On St. John of the Cross and his imprisonment?


#1

Some of my (liberal) classmates will be doing a presentation on one of St. John of the Cross’s poems tomorrow, specifically The Dark Night, and they are of course supposed to give a little bit of biographical background. Now, in the anthology that we were given there is a mini-intro that speaks about his being imprisoned because of a “violent jurisdictional dispute within the religious order”, and I would like to be prepared in case any misunderstandings or anti-Catholic myths pop up, so I was wondering if anyone could direct me to some good (orthodox!) accounts of this incident.

Some links or information regarding his mystical writings would be highly appreciated, as well.

Thank you very much in advance.


#2

Hi–St. John was “imprisoned” twice by ther Calced Carmelites during the years 1575-6 (winter) and 1577-8. Actually he was kidnapped as he was confessor for a rival order --the Discalced Carmelites (Teresa of Avila). The dispute was over the proper "rule"and not Catholic doctrine. He was beatified in 1675 and declared Doctor of the Church Universal in 1926 for his outstanding theology.–nicolo


#3

[quote=Cradle]Some links or information regarding his mystical writings would be highly appreciated, as well.
[/quote]

You cannot really “'research” his writings. You must experience them, or they make very little sense.

Such is the mystic.

FWIW, I honestly cannot comprehend Dark Night. But others can (and I know such people).


#4

[quote=nico1089]Hi–St. John was “imprisoned” twice by ther Calced Carmelites during the years 1575-6 (winter) and 1577-8. Actually he was kidnapped as he was confessor for a rival order --the Discalced Carmelites (Teresa of Avila). The dispute was over the proper "rule"and not Catholic doctrine. He was beatified in 1675 and declared Doctor of the Church Universal in 1926 for his outstanding theology.–nicolo
[/quote]

From my talks with the Carmelites the order did not split until some time after the deaths of St John of the Cross and St Teresa of Avila. During their lives all that was going on was a reform of the order.

The intent of this reform was not to start a new order.


#5

Cradle,

Sorry I didn’t see this thread in time to assist you before today’s presentations. How did they go? What kind of class are you taking and in what kind of school. From the sounds of it, you’re in a secular program. How great that they’re studying St. John!

Regarding Byz’s post -

Actually, the split occurred during the lives of St. Teresa and St. John, although creating a new order was not the original intent of either. However, it was recognized that the discord her return to the Old Rule was creating needed to be resolved, and this required splitting into a new and distinct order, known as the Discalced (without shoes) Carmelites. The O’ Carm did not want the threat of needing to obey a more stringent rule hanging over their heads. What’s interesting is that after the reform and split, the O’ Carm did a reform of their own and many of the abuses that were occuring at the time of St. John and St. Teresa were resolved.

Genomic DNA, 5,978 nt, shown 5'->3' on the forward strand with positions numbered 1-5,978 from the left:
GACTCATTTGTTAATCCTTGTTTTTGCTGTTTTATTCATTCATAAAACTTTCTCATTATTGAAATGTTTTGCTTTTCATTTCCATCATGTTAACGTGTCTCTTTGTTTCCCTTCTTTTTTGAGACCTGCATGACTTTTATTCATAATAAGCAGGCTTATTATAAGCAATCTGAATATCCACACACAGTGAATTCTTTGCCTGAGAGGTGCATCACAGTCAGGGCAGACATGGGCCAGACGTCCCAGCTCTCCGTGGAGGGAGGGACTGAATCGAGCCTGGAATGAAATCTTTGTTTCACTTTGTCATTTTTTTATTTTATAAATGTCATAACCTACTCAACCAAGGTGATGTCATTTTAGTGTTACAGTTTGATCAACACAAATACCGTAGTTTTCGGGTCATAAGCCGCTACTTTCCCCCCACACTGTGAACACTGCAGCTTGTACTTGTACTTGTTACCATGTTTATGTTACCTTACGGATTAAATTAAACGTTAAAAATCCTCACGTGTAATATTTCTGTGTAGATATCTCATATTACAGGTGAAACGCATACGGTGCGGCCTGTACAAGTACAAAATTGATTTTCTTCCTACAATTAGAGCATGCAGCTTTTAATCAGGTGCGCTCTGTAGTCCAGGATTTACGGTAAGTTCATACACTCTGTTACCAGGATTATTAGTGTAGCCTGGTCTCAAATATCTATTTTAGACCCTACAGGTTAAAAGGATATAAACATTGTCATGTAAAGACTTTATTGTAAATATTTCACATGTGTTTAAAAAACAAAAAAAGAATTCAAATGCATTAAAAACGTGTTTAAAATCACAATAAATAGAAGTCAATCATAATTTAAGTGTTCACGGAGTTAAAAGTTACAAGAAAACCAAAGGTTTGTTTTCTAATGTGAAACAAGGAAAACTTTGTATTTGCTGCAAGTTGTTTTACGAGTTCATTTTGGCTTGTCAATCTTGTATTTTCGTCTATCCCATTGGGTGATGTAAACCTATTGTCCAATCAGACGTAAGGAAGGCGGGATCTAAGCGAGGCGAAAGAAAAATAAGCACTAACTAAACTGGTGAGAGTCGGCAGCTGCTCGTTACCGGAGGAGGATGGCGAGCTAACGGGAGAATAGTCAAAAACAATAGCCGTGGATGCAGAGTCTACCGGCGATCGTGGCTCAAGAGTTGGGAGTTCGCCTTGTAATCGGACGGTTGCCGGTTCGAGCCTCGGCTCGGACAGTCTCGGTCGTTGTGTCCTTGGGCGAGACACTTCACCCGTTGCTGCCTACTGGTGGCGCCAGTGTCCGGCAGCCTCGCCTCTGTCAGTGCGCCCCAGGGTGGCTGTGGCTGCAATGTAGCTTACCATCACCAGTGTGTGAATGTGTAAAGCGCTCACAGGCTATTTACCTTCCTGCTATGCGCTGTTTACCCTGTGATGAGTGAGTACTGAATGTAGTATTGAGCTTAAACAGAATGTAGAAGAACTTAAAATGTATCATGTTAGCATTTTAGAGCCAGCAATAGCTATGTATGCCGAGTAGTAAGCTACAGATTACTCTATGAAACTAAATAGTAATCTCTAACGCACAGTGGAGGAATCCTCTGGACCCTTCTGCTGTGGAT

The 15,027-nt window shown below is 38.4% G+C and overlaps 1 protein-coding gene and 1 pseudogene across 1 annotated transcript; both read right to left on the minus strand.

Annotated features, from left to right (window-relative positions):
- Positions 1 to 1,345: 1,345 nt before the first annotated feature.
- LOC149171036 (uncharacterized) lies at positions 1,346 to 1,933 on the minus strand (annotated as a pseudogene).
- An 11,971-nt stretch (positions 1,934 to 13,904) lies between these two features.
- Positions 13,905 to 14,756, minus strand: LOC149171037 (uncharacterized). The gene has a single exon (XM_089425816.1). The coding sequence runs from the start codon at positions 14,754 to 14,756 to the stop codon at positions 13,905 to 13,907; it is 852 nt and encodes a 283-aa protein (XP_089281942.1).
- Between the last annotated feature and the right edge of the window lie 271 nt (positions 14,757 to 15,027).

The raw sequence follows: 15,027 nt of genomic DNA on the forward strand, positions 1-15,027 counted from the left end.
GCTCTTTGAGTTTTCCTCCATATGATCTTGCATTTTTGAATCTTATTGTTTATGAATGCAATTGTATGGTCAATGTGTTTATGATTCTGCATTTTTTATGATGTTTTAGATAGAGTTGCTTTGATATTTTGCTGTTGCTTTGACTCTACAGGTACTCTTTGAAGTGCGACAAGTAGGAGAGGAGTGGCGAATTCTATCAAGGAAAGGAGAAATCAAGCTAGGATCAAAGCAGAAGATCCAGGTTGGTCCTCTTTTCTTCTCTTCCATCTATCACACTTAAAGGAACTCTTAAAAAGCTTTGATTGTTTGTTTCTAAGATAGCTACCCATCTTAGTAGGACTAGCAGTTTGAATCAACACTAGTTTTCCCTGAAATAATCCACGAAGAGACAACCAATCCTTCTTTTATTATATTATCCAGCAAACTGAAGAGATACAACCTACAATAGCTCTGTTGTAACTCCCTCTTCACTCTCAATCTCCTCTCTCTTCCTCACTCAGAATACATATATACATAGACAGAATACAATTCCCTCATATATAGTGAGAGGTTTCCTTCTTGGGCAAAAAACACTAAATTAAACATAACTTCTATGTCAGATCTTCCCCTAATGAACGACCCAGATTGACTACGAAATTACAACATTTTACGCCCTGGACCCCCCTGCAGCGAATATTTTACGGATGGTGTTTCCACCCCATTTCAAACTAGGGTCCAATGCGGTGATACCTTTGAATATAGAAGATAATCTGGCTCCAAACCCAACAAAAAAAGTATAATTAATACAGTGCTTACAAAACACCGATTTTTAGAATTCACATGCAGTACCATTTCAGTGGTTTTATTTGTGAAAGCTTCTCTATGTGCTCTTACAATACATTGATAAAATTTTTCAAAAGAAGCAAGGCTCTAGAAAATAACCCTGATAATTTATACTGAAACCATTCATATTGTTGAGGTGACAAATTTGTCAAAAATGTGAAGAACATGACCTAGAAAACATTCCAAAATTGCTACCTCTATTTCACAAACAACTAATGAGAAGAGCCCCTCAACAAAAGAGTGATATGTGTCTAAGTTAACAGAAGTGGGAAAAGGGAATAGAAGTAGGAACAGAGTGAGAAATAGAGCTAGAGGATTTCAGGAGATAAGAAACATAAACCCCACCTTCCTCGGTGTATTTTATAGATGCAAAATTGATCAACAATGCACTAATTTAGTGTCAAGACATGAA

However, the Charism of St. Teresa and St. John reside with the Discalced Carmelites, as opposed to the O’ Carm. But both orders come from the same root, with strong ties to Mt. Carmel, Elijah and Mary.

CARose


#6

[quote=ByzCath]The intent of this reform was not to start a new order.
[/quote]

Seems like something I have heard of before…maybe around 1517.

dxu


#7

[quote=CARose]Regarding Byz’s post -

Actually, the split occurred during the lives of St. Teresa and St. John, although creating a new order was not the original intent of either. However, it was recognized that the discord her return to the Old Rule was creating needed to be resolved, and this required splitting into a new and distinct order, known as the Discalced (without shoes) Carmelites. The O’ Carm did not want the threat of needing to obey a more stringent rule hanging over their heads. What’s interesting is that after the reform and split, the O’ Carm did a reform of their own and many of the abuses that were occuring at the time of St. John and St. Teresa were resolved.
However, the Charism of St. Teresa and St. John reside with the Discalced Carmelites, as opposed to the O’ Carm. But both orders come from the same root, with strong ties to Mt. Carmel, Elijah and Mary.

[/quote]

There may have been a split of sorts but from the History I have been told the Order did not split into the two different Orders until sometime later.

I also know many who would disagree with you that the only thing the O’ Carm. were worried about was having to follow a more stringent rule.

Also, the Charisms of St Teresa dn St John reside in the O’ Carm as well. After all, they were Carmelites.


#8

[quote=ByzCath]There may have been a split of sorts but from the History I have been told the Order did not split into the two different Orders until sometime later.
[/quote]

Discalced Carmelites were canonically recognized just before St. Teresa died. She predecesed St. John by a number of years.

[quote=ByzCath]I also know many who would disagree with you that the only thing the O’ Carm. were worried about was having to follow a more stringent rule.
[/quote]

You may be right about this, I stated it as I was told, but I may have been misinformed on this.

[quote=ByzCath]Also, the Charisms of St Teresa dn St John reside in the O’ Carm as well. After all, they were Carmelites.
[/quote]

Actually, the Charisms of St. Teresa and St. John are unique to them and those who follow them in the Discalced Order. This is a matter held to strongly by the Discalced (although frequently disputed by O’Carm).

With Love in Christ and our common roots of Elijah, Mary and Mt. Carmel,

CARose


#9